How To Clean Cat Vomit Stains
Cat Puke!!! Ewwwww!!!
Cats seem to find every non-edible thing in your house. Whether it be a thread fiber, a piece of carpet, a shred of paper or who knows what else, it always seems to come out in a little pile somewhere in the house. On top of that, cats are constantly cleaning themselves. All that hair coughed up ends up giving you something to clean. It always seems to happen in the most visible place in the house too.
Meet Bobcat! While he looks adorable enough, he has his moments. While in another room, the distinctive sounds he was making were clearly indicating that something was coming up. Upon entering the room, Bobcat could be seen darting away from a pile in the middle of a wool rug. Naturally, he avoided the hardwood floors because they are easier to clean. In the middle of the wool rug was a pile of hair, string and bile.
The clump of hair and string and whatever else was removed with a paper towel. Left behind was the bile and saliva. Immediately the stain began to penetrate the rug. A paper towel was used to blot as much of it as possible, but that was hardly enough to save the carpet.
Here is a close up of the stain. This type of stain can easily be permanent. Obviously nobody wants a stain like this in a prominent place in their home. Not only does it ruin your rug, but it is unsightly, uninviting and embarrassing.
How To Clean Cat Vomit
Cat stains can be easily removed if properly cleaned. Genesis 950 is the best way to remove stains. Whether it be a bile based stain, or a more complex stain containing food, Genesis 950 works unlike any other cleaner. It is a surfactant based cleaner. It does not contain chemicals like bleach, it does not have soaps, nor does it use vinegar or ammonia. Bleach can damage and discolor your carpet or fabrics. Soaps have a tendency to attract more dirt to the area and trap dirt or other matters into the fibers making them look worse. Ammonia and vinegar can release odors that might attract your cat to go the the bathroom in the spot where they were used. Cat urine contains some of the same chemical compounds found in ammonia. This scent can cause confusion for your cat and make them think the area is now their bathroom.
As a surfactant cleaner, Genesis 950 works with water to be absorbed into the stain. Once it comes in contact with it, it will break the structural bonds of the stain and in turn lift it from the surface it has adhered to. Once it has been broken down, it can then be flushed away.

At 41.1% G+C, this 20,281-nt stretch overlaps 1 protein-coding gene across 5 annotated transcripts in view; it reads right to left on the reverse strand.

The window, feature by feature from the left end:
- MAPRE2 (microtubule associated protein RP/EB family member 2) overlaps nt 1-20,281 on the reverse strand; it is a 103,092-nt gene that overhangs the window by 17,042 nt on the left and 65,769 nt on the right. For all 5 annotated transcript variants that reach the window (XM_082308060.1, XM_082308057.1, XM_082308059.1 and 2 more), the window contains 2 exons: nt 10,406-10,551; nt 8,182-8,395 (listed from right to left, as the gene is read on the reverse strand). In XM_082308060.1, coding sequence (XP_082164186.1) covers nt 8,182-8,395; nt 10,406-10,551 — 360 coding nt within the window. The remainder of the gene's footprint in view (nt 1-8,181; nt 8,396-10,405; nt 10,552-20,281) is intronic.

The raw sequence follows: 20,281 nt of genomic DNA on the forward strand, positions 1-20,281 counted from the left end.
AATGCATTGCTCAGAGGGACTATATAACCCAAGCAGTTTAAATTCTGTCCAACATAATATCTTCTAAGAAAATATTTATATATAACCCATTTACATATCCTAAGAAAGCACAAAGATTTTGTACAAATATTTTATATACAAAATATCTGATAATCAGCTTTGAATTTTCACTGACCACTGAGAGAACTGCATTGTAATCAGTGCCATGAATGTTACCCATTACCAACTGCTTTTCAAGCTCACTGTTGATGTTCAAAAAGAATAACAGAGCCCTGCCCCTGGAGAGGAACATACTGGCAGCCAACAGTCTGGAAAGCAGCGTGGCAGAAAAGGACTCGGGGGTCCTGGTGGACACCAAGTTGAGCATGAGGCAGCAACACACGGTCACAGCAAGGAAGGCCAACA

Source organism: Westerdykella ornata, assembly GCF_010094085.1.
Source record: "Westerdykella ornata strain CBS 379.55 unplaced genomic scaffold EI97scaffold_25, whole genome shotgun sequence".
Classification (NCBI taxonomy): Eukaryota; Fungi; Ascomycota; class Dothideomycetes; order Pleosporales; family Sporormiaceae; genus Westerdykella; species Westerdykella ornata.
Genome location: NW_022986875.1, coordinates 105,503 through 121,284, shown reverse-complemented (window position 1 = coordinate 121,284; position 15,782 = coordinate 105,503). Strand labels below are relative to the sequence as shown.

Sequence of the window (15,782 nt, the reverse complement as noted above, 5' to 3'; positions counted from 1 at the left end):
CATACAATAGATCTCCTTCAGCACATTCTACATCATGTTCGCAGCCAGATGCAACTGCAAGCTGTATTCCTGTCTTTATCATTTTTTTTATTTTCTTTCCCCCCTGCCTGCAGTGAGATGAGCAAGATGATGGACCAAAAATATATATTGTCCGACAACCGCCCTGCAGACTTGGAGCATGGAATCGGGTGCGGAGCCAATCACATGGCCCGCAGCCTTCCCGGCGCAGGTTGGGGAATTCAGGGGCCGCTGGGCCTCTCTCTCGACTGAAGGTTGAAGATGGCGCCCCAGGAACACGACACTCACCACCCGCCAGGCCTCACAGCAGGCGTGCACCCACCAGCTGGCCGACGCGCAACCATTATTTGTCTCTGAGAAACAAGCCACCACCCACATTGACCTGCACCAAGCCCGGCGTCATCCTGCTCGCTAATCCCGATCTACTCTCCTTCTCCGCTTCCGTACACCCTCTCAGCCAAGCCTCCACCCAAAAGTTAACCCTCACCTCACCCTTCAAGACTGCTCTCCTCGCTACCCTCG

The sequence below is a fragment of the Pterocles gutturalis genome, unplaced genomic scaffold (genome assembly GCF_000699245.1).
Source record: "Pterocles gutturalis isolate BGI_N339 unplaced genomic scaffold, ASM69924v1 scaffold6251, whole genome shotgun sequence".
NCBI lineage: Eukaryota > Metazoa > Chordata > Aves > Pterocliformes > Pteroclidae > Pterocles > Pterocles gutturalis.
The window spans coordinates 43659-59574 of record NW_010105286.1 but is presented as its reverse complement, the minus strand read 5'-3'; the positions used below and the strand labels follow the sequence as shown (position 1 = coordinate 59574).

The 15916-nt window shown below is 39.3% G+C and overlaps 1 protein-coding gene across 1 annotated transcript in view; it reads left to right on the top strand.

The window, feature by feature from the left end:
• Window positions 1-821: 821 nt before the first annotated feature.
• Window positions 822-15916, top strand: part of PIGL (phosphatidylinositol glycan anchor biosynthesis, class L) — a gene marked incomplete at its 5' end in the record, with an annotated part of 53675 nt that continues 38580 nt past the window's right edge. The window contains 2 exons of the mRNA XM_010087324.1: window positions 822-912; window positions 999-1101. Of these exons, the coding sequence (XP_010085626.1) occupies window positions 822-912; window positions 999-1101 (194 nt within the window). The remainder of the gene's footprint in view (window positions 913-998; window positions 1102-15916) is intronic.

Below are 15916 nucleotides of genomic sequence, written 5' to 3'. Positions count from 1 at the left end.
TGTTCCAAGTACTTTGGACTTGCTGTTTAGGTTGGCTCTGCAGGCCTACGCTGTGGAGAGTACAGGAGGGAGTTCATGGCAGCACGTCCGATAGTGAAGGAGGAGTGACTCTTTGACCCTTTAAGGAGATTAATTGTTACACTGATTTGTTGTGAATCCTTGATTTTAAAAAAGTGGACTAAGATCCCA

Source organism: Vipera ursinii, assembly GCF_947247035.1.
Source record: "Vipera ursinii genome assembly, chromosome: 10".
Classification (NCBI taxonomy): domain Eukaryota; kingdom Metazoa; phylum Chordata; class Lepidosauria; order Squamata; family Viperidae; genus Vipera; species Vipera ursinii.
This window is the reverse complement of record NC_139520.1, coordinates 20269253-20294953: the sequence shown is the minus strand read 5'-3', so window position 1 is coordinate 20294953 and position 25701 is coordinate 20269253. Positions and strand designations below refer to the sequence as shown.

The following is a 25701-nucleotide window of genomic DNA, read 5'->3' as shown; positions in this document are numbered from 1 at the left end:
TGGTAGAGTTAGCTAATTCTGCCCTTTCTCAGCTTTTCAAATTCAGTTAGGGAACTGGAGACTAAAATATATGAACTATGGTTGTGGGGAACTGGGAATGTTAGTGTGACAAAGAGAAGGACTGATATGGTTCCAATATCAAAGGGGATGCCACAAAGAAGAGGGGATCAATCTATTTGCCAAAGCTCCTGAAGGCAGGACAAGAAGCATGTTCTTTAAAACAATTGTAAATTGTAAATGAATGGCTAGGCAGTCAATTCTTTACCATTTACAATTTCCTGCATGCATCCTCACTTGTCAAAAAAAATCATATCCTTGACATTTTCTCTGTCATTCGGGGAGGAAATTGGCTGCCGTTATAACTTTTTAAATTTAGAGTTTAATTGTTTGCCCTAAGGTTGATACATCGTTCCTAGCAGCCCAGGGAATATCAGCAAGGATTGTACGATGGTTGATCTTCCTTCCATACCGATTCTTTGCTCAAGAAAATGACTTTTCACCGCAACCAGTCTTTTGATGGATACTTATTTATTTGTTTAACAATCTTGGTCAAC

In addition to being a great cleaner, Genesis 950 is a green product. It will not release any toxins that can cause harm to your pet or your family. It is also safe to use on fabrics, carpeting and rugs. It will not damage or discolor the material.
To remove pet stains using Genesis 950, mix with water at a ratio of anywhere from 1 part Genesis 950 to 7 parts water all the way up to a 50/50 mix of 950 and water. In this example, Genesis 950 was mixed with water in a spray bottle. The bottle was filled a little over 1/3 of the way with Genesis 950 and then the remaining 2/3 of the bottle was filled with water.
After any debris has been removed from the area, spray the stain. Be generous with the spray so that it saturates the stained area.
Once the stain has been sprayed, allow the mixture of Genesis 950 and water to be absorbed. In this example, the stain was allowed to sit with the mixture for about 3 minutes.
The breakdown of the stain can happen quite quickly. Even after about a minute, the area already seems to be looking better without even putting any real effort into it!
After waiting a few moments, use a damp sponge, rag or towel to gently scrub the area.
After scrubbing, the stain has already been broken down and removed.
Next, rinse the area with clean water. In this example, the sponge was used to release water to the area. Rinsing the area will remove any particles that might still be left behind from the initial cleaning. After rinsing, remove as much excess water as possible. Here, the sponge was used as well as paper towels to remove as much moisture as possible.
The stain is removed and all that is left is to have the carpet dry. The spot seen in the photo is from the moisture in the carpet.
Allow the area to dry. In this photo, a fan was placed by the rug to speed the drying process up.
Once dry, the stain is gone without a trace. In this picture, the lighting was different than when the accident occurred. initially, the process began in the morning with natural light filling the room and no flash used on the rug. After drying during the day, the final photograph was taken in the evening using room lighting and the flash. This is why there is variation in the color of the rug from the first photo to the last.